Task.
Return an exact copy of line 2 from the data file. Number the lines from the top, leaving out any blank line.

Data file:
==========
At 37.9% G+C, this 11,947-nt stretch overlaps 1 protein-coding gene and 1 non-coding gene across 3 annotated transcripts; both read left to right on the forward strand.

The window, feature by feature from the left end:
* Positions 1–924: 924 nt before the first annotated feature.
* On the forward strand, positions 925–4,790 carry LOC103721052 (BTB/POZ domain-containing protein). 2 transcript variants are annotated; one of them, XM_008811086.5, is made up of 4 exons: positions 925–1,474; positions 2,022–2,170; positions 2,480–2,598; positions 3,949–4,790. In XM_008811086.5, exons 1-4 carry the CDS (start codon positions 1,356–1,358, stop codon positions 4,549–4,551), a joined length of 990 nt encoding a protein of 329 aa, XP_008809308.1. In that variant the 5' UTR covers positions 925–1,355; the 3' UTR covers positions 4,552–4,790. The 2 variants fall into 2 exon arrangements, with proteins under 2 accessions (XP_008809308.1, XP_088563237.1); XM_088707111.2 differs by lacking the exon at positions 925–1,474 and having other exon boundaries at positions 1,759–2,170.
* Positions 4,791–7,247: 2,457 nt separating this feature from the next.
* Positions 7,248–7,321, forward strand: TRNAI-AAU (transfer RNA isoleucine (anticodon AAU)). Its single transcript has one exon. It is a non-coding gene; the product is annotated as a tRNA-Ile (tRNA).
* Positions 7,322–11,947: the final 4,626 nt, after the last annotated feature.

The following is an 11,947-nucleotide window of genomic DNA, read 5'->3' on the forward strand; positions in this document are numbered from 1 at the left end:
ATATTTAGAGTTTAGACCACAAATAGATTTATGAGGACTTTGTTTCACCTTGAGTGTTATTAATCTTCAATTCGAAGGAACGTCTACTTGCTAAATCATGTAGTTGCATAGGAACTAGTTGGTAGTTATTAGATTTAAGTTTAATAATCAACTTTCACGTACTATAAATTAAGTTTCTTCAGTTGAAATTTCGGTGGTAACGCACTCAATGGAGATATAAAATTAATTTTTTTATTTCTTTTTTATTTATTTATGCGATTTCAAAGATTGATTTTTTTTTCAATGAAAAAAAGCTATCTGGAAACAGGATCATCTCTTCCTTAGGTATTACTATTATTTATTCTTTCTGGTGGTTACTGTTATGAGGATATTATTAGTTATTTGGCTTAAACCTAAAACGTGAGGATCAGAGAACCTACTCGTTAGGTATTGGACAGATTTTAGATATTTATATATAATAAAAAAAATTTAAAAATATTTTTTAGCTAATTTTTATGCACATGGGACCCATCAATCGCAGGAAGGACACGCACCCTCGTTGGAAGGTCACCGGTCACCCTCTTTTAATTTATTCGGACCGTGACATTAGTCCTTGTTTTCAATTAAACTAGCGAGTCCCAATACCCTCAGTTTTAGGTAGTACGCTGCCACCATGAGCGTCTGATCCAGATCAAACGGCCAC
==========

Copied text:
The window, feature by feature from the left end: